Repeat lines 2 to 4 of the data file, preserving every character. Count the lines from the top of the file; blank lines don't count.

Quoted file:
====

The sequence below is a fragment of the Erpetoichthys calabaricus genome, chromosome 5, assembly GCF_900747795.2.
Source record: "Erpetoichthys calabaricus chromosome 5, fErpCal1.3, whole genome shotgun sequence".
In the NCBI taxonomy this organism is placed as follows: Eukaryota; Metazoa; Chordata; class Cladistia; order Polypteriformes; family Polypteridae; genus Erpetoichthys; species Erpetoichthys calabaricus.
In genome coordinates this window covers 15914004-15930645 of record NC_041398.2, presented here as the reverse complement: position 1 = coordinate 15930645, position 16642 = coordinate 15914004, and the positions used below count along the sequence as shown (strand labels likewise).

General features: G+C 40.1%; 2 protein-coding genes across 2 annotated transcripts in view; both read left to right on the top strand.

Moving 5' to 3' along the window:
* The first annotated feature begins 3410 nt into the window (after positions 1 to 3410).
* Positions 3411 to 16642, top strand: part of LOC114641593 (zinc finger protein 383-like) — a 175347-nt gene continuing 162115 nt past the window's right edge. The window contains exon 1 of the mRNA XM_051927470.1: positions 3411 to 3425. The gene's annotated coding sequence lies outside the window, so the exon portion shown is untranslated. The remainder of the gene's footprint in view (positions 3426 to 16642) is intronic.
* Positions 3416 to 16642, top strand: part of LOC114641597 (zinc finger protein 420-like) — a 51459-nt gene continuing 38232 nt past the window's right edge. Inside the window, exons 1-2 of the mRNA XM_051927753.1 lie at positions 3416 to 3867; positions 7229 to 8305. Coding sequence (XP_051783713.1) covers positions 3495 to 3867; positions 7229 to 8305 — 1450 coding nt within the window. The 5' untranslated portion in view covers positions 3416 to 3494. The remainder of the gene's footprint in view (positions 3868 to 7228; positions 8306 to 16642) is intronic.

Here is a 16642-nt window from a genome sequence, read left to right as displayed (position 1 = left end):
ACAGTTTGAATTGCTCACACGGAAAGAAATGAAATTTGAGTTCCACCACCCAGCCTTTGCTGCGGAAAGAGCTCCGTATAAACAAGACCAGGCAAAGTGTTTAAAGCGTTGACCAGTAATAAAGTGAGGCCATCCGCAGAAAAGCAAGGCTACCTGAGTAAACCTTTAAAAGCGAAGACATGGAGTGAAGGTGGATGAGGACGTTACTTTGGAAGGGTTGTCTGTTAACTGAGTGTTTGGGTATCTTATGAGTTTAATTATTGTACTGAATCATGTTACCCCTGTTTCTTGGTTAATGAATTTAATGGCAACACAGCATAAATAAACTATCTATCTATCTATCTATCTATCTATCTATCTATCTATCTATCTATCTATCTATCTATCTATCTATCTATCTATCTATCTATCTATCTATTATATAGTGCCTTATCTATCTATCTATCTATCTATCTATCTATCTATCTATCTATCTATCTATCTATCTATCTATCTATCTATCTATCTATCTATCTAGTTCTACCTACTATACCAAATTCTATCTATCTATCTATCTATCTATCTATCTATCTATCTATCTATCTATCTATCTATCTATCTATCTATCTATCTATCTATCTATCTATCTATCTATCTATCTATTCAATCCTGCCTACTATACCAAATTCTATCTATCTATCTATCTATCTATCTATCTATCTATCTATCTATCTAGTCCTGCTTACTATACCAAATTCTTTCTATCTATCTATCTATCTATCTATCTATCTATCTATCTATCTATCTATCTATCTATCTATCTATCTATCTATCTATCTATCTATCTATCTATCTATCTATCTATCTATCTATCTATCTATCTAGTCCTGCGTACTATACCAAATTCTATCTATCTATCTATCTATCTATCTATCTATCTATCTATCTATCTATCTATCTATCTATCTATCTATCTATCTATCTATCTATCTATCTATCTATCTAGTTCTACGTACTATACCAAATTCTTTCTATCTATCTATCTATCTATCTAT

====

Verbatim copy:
Source record: "Erpetoichthys calabaricus chromosome 5, fErpCal1.3, whole genome shotgun sequence".
In the NCBI taxonomy this organism is placed as follows: Eukaryota; Metazoa; Chordata; class Cladistia; order Polypteriformes; family Polypteridae; genus Erpetoichthys; species Erpetoichthys calabaricus.
In genome coordinates this window covers 15914004-15930645 of record NC_041398.2, presented here as the reverse complement: position 1 = coordinate 15930645, position 16642 = coordinate 15914004, and the positions used below count along the sequence as shown (strand labels likewise).